“A sacred picture of Saint Anthony alone is one vertical, unwavering band of light. If a cockroach were near him, or a cocktail waitress, the picture would be two such bands of light. Our awareness is all that is alive and maybe sacred in any of us.”
Kurt Vonnegut- Breakfast of Champions
I have been thinking.
I have been thinking about many things, but one of the things I have been thinking about the most is how little we know about anyone, while thinking all the while we know so much.
.We make assumptions.
We make labels.
When I was in school, I spent a surprising amount of time in detentions of one sort or another. Lunch detention, after school detention, “sit out in the hall and wait until I invite you back in” detentions.
I remember being shocked when a teacher made an off-hand comment to me that I was “always trying to get attention.” I was shocked, because I was trying to get attention! But why was no one paying attention to why?
When I was a child and a teenager, I was falling apart. I had a complicated home life, (And as any adult child of a complicated home life knows, I still have many complications with that part of my home life). More than attention, I realize now, I wanted help. I was lost and I wanted to be found. I wanted to know I mattered to people, that I was not a terrible person, that I was worth being cared for, and that I had a safe space to land. But what I found was that people just thought I wanted attention. How could I know to ask for what I needed since I didn’t know existed?
John Hattie, in his book Visible Learning and The Science of How We Learn, found that one adult in a child’s life can make a long term and lasting impact in that child’s self image and success. Sometimes a child has none. We can be the one. But only if we listen and stop assuming.
Sometimes teachers use words like: lazy, attention seeking, trouble maker, or bully, but to be the adult that makes a difference, those labels must fall away. All actions come with a message and we must see past those actions to find the child and the needs and desires within.
The Kurt Vonnegut quote above is one of my favorites for the idea that in each of us is a single unwavering band of light. It does not matter where we come from, what we have, what we want, we are worthy simply because we are.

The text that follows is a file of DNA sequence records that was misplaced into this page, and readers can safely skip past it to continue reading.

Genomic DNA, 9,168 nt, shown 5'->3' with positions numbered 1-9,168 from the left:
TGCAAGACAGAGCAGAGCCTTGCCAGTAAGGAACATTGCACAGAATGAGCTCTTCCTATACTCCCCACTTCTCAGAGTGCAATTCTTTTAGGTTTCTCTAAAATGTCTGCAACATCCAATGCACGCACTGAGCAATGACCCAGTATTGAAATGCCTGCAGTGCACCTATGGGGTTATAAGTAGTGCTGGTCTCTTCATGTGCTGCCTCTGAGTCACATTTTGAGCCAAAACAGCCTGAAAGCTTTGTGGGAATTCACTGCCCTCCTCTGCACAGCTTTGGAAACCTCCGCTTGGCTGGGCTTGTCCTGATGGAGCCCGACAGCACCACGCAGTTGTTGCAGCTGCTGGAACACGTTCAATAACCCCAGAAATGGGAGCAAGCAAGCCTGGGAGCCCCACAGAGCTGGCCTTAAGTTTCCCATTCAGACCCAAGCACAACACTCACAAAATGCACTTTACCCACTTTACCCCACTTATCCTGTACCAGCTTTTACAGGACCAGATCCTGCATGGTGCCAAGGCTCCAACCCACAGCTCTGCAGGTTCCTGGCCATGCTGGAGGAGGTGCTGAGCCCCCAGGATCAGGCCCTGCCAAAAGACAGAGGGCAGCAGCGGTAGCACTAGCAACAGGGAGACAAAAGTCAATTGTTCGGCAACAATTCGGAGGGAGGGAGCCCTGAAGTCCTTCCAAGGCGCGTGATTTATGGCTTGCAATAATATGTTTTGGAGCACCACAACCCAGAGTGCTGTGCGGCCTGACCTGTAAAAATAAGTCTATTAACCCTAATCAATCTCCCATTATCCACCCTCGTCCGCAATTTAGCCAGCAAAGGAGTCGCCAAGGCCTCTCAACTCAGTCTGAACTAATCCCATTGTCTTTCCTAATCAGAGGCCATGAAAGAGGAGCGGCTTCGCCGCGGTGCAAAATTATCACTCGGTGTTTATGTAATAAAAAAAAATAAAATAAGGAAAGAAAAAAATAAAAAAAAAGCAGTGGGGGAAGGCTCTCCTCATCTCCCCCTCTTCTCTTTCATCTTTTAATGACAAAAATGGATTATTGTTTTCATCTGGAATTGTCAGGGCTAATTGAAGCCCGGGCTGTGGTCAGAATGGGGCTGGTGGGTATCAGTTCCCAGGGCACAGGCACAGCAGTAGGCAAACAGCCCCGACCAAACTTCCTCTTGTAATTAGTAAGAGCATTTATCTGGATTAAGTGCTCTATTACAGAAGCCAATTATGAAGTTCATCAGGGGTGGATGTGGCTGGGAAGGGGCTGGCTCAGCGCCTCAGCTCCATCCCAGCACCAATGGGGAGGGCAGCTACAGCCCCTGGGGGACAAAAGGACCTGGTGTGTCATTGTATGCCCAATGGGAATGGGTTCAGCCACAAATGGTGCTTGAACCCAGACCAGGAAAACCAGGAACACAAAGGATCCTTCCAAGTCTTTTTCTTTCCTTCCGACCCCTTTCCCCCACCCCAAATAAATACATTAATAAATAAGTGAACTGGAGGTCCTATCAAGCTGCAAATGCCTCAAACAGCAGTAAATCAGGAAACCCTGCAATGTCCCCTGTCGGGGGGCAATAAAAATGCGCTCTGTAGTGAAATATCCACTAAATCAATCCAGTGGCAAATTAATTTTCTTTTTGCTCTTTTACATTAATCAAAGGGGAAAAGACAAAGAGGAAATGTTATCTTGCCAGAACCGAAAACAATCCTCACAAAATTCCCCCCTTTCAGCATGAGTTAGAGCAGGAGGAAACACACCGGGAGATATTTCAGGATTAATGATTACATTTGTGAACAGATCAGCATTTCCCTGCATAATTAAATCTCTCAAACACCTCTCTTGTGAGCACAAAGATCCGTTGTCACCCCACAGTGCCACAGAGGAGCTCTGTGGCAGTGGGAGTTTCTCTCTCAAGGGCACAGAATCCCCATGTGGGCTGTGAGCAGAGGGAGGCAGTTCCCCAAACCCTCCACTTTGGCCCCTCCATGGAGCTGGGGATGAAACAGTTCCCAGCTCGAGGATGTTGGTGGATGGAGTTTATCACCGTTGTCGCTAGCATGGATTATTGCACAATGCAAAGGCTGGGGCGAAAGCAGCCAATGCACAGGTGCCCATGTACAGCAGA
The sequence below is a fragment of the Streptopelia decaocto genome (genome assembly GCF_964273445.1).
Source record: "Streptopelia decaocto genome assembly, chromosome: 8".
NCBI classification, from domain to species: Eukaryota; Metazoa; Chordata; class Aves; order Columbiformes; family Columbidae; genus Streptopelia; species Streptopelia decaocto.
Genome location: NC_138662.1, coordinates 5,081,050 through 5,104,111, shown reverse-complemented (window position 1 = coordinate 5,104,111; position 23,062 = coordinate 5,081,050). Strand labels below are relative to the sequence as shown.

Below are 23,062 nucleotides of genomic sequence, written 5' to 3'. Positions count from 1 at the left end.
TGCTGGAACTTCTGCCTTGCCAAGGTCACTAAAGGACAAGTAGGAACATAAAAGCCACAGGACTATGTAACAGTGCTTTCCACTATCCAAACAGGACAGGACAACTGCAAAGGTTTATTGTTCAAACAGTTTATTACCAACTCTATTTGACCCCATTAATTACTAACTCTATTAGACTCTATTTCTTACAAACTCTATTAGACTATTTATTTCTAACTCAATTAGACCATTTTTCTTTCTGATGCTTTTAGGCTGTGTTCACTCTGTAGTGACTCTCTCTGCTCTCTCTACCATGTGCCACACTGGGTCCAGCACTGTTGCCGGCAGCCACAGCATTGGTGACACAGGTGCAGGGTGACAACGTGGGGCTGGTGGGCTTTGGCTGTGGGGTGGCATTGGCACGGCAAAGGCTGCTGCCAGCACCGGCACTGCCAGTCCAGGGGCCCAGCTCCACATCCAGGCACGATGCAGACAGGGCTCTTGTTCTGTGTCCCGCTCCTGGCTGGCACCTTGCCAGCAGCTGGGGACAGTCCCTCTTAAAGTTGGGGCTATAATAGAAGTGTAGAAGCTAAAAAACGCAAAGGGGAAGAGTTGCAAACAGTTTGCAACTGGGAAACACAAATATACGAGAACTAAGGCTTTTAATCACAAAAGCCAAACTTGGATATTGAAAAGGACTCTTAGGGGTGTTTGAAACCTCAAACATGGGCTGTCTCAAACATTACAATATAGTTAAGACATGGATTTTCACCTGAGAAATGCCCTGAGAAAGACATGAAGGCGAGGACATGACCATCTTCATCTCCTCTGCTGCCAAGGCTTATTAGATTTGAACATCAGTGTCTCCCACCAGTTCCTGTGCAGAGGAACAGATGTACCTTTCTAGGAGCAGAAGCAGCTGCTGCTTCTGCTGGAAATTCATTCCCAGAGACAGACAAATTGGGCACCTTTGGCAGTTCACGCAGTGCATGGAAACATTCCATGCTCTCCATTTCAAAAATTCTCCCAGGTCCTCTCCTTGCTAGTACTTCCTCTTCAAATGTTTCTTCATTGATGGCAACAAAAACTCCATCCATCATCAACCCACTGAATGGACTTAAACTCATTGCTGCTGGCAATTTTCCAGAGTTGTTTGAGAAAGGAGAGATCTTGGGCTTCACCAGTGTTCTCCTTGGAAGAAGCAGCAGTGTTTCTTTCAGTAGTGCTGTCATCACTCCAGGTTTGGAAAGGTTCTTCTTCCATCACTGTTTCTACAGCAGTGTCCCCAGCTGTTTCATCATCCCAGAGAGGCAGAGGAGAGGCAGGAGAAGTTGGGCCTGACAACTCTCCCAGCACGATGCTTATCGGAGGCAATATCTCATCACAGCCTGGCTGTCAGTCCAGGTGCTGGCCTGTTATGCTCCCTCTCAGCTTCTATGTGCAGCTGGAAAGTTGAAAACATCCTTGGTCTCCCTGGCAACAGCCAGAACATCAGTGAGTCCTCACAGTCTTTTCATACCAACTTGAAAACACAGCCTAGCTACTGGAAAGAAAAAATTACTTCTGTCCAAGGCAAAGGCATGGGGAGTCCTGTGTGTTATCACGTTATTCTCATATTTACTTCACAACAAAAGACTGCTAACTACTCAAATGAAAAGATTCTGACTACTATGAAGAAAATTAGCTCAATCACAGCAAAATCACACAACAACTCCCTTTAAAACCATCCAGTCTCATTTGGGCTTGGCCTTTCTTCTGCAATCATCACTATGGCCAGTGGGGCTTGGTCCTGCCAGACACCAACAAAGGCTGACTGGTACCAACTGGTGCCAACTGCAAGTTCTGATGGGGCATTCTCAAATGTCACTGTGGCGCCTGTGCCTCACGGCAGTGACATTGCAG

This is our only job as teachers and as people, to see, truly see, the single, unwavering band of light in each of person in front of us. To look beyond labels and frustrations, to stop assuming and start asking, “What do you need? How can I help?”
John Hattie also found that it is our ability to empathize, to really feel the souls of the children in front of us, that makes us powerful educators. Some tips to help each of us do that:
- Stop using labels when you talk about children, instead describe actions (don’t use the word bully, instead say, “she hits when she gets frustrated with how the game is going”)
- Every action has a purpose, so ask, “what is the child trying to accomplish? How does this action serve this child?”
- Use your empathy, the next time you see a child wiggle on the rug, or struggle through a math problem, visualize yourself in a similar situation and use that to help the child work through it- don’t diminish the child’s experience, accept it as their experience and help by sharing your own successful ways to cope
We are human beings, flawed and imperfect, but it is what allows us to have humanity. Be kind to yourself so you can be kind to children, accept that you are a work in progress so that you anticipate the same of your students, and see the unwavering light in your children, so they seek to see the same in others.
(Also, I know I am not the first to have these thoughts on this topic- look to Peter Johnston, Margie Carter, Deb Curtis, Vivian Paley, and others to think more deeply and powerfully about kids and our language and mindsets)